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Meeting as ordered by Court
On receiving a petition, the court may order a meeting of the creditors or
class of creditors, or of the members of class of members, to be called, held
and conducted such manner as the court directs.
- Whether holding of meeting necessary in all cases?
In case of amalgamation of the wholly owned subsidiary companies
with their holding company, the court dispensed with the requirement
of calling meetings
Where the concerned shareholders gave their written consent to the
proposed scheme, their meeting was dispensed with.
- Where proxies are allowed – may mean, “where proxies are allowed under
the articles or other provisions of the Act”. The Court would have no
power to allow voting by proxy where it is not allowed by the articles or
the other provisions of the Act. For instance creditors or a class meeting,
who are not members, no proxy is allowed.
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Companies Act, 1956 – [Sec 391-394]
(v) Upon hearing of the Petition, the Hon’ble High Court will pass the
necessary order
• for convening of the meeting of the Shareholders and Creditors of the
respective Companies;
• quorum of the meeting;
• length of the notice of the meeting and mode of service UPC/ Regd Post
etc;
• Newspaper in which the notice of meeting will be published;
• Court will also appoint the Chairman and an alternate chairman of the
respective meetings and fix the honorarium.
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Companies Act, 1956 – [Sec 391-394]
(vi) The Notice of the respective meetings shall be dispatched to each
Shareholder and Creditors in such mode as directed by the Hon’ble High
Court. The Notice should be dispatched in accordance with the Court order.
The following documents should be enclosed with the Notice:a.) Explanatory Statement
b.) A copy of the proposed Scheme of Amalgamation
c) Proxy Form & Attendance Slip
d) Others, if any
(vii) Publish the Notices of the respective meetings in such newspapers as
directed by the Hon’ble High Court before the date of the respective
meeting.
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Companies Act, 1956 – [Sec 391-394]
Not less than 7 days before the date of the meetings the respective
Chairperson of the meeting shall file an affidavit with the Hon’ble High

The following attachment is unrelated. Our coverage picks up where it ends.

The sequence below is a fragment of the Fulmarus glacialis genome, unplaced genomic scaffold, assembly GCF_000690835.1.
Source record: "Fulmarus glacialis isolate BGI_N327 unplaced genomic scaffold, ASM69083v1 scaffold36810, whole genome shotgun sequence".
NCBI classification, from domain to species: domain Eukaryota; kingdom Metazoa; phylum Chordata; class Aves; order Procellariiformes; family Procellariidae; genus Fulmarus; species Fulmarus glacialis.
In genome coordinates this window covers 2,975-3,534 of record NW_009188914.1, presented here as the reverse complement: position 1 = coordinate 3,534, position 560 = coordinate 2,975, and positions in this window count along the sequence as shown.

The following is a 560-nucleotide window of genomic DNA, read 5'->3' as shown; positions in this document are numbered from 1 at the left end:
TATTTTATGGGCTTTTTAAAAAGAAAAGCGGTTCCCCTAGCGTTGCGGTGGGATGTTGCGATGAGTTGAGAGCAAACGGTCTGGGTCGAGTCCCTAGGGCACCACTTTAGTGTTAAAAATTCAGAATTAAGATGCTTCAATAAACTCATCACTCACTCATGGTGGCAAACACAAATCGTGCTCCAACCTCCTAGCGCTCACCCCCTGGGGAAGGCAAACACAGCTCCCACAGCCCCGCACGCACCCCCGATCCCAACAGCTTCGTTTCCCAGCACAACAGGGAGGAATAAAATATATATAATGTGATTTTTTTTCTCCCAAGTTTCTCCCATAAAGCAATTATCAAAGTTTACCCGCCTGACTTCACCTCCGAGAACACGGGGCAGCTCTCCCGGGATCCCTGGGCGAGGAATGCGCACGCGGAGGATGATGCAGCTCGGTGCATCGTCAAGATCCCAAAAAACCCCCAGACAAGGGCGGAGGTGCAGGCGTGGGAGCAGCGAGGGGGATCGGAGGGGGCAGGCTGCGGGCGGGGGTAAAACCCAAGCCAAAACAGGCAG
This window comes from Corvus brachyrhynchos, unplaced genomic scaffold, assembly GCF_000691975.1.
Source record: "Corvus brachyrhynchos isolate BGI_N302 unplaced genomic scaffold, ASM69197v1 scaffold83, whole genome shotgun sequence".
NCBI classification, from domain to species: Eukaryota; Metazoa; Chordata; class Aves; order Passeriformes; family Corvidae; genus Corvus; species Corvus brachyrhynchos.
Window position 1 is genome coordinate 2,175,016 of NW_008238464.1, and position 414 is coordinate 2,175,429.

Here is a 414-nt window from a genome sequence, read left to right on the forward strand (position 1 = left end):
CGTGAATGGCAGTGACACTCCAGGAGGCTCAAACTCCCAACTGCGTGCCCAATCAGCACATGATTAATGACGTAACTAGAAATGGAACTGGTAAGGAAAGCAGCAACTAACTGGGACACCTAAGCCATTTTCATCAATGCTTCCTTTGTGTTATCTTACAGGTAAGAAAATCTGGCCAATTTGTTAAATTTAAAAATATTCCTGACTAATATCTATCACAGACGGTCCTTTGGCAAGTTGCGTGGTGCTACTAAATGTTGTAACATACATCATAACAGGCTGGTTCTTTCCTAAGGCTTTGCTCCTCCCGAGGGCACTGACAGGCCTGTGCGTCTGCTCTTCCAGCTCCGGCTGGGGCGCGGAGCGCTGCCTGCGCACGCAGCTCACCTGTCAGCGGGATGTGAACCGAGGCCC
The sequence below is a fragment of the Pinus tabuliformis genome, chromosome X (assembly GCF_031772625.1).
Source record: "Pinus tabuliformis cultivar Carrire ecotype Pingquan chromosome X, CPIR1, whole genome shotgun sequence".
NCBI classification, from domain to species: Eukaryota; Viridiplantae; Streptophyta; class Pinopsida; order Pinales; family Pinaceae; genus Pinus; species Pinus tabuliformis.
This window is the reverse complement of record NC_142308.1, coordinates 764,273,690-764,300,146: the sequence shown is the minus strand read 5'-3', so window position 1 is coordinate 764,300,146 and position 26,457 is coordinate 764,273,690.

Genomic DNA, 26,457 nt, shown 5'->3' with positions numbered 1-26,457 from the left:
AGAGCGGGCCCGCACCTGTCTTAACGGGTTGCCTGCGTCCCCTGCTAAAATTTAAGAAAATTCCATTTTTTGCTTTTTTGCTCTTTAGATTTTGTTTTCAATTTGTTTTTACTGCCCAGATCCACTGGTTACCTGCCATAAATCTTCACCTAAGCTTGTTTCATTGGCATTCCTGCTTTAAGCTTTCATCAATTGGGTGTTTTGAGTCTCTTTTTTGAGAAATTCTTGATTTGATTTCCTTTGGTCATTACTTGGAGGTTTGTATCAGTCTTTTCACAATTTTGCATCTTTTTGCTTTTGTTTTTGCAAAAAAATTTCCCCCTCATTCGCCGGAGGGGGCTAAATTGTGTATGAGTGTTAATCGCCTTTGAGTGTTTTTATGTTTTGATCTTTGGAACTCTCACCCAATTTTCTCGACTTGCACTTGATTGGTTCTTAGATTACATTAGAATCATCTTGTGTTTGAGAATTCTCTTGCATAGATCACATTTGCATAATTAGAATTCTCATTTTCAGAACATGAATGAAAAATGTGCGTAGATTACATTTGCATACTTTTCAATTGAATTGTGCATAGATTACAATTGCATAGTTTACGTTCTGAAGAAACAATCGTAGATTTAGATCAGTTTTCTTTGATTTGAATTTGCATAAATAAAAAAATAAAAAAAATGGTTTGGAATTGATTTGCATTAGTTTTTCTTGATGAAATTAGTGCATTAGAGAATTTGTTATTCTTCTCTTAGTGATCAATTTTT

Court showing that the directions regarding the issue of the notices and
publication of notices have been complied with.
(viii) On respective dates convene and hold the meetings of the Shareholders
and the Creditors under the chairmanship of the Chairperson appointed by
the Hon’ble High Court.
(ix) Approvals and sanctions required :
– Dual criteria for approval from members/creditors- more than a special
resolution
– Majority Of Members/Creditors, As The Case May Be, In Number
– Representing three-fourth in Value
Simple in majority, Special in Value
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Companies Act, 1956 – [Sec 391-394]
• At the meetings voting must be by poll and not by show of
hands since the statutory majority is concerned with the value
of the votes.
• Once a scheme of compromise or arrangement under this
section is approved by statutory majority, it binds the
dissenting minority, the company and also the liquidator, if the
company is in winding up.
(Bowkett & Fullers United Electric Words Re,)
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Companies Act, 1956 – [Sec 391-394]
Who is a Creditor
Creditors whose names appear in the books of the company should be
considered as creditors. Even contingent or prospective creditors are
creditors within the meaning of companies act. A contingent creditor is one
to whom nothing is at present due but a right in whose favour will arise on
the happening of a contingency which is already provided for. Chitta
Ranjan (Benode) Ghuha v. M.Ameen.
Creditor in this section is held to include also a contingent creditor such as
the Government, Sales Tax, Income Tax or other Tax Liability, which has
already arisen though the assessment may not yet have been made. Seksaria
Cotton Mills Ltd. V. A E Naik.????
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Companies Act, 1956 – [Sec 391-394]
(x) After convening of the meetings, the respective Chairperson of the
meeting shall file their reports in respect of the outcome of the meeting
with the registry of the Hon’ble High Court.
(xi) Within 7 days of filling of the reports by the Chairperson of the meeting
file the Petition for confirmation of the proposed Scheme before the
Hon’ble High Court.
(xii) Upon the hearing of the Final Petition, the Hon’ble High Court shall issue
the Notices to the concerned Regional Directors, and in respect of the
Transferor Company to the concerned Official Liquidator and shall also
direct to publish the Notice in the newspaper.
(xiii) File one set of Final Petition with the Regional Director and official
Liquidator as directed by the Hon’ble High Court.
(xiv) Publish the Notice as directed by the Hon’ble High Court at least 21
days before the next date of hearing.
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Companies Act, 1956 – [Sec 391-394]
(xv) Not less than 3 days before the next date of hearing, file an affidavit with
the Hon’ble High Court showing that the directions regarding publication
of notices have been complied with.
(xvi)The Regional Director and Official Liquidator shall file their report on
the Scheme of Amalgamation with the High Court. (No Time Lines)
(xvii) Upon considering the Report of Chairman on the Meetings, Report of
Official Liquidator and Regional Director the High Court pass the final
order confirming or rejecting the amalgamation.
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Companies Act, 1956 – [Sec 391-394]
(xv) Modification of Scheme
The High Court has the power to modify a scheme even at the time of
working a sanctioned scheme and can also take into account the subsequent
developments.
(xvi) Once a scheme has been sanctioned by the Court, it has no power to
modify it subsequently without the consent of those who agreed to the
original scheme. Mymenshingh Loan Office Ltd., Re. 1937, Cal.
(xvii)Upon approval of the Scheme, apply for the certify copy of the order of